A (Not So) Good Man Goes to Prison
Luther: The Fallen Sun
There are dark serial killer shows and then there's Luther. This British series, which started back in 2010, is the series that helped cemented Idris Elba as a genuine star. He'd been in a lot of shows and movies before this, taking smaller roles in big films and shows (and bigger roles in small films and shows), and he did find critical success with his performance as Stringer Bell in The Wire, but it was Luther that truly propelled him upwards. After his performance here, which found crossover appeal in both Britain and the U.S., he was suddenly everywhere.
It's clear that the star does love playing this character. Over the course of five seasons and 20 episodes (because British TV is weird), Elba has come back, time and again, to explore DCI John Luther as he gets down in the muck, hunting down London's worst of the worst. He's a deeply flawed character with a lot of nuance, who Elba plays with aplomb. Each time the character comes back it feels like an event. Or, at least, it did. But after four years of waiting (which was itself preceded by four years of waiting for the previous season), you eventually have to wonder if we really need Luther around anymore. Has the series said all it needed to say about Luther? Does the character have anywhere to go from here?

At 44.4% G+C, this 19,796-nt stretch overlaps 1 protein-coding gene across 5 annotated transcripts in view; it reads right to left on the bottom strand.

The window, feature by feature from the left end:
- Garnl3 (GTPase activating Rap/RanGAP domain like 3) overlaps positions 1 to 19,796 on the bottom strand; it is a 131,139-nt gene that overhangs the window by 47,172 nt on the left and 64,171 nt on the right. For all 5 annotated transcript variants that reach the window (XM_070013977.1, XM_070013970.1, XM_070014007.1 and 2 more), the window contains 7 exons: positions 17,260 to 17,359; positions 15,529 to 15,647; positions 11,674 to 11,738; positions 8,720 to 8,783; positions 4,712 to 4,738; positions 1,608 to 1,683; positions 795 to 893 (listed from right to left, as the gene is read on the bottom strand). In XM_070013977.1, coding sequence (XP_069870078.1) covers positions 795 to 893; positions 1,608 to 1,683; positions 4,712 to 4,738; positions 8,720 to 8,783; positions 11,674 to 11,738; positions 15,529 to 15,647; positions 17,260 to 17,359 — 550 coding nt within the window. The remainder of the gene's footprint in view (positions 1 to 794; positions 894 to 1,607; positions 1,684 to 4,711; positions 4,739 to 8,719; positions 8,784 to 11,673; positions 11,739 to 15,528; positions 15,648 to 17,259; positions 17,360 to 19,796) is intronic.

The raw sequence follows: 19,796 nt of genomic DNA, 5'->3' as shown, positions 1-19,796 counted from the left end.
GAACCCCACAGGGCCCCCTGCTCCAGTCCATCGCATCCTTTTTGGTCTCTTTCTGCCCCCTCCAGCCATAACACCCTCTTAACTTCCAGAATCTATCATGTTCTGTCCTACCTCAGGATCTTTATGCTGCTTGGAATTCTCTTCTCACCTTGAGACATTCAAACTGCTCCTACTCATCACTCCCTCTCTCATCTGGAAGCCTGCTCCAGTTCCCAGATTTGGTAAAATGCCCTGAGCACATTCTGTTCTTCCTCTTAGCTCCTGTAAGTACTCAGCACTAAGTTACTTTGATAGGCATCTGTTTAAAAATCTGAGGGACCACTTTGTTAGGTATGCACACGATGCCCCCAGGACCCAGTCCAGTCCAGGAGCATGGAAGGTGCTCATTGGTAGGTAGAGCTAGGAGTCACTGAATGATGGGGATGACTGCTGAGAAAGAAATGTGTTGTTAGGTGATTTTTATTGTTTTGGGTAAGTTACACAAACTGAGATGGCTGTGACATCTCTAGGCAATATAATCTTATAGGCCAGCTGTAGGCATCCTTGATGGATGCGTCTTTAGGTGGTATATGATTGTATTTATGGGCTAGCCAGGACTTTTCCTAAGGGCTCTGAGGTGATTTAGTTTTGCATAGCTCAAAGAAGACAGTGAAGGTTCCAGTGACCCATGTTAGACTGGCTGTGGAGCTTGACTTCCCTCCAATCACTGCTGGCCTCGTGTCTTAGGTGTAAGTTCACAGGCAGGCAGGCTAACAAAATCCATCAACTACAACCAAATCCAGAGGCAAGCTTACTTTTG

Those are questions that Luther: The Fallen Sun, a co-production between the BBC and NetflixOriginally started as a disc-by-mail service, Netflix has grown to be one of the largest media companies in the world (and one of the most valued internet companies as well). With a constant slate of new internet streaming-based programming that updates all the time, Netflix has redefined what it means to watch TV and films (as well as how to do it)., doesn't really have answers for. Bear in mind that over the previous five seasons we saw Luther break (or at least very strongly bend) a number of laws in the pursuit of killers. He found love with one-time murderer Alice Morgan (played by Ruth Wilson) before he had to chase her down and kill her, too. He was then arrested for multiple murders (which he didn't directly commit but, in a way, contributed to), and was sent to prison. Frankly, him going to prison at the end of series five felt like a fitting end for his arc. He went from good (if slightly dirty) cop to prisoner for his transgressions. That does feel like case closed.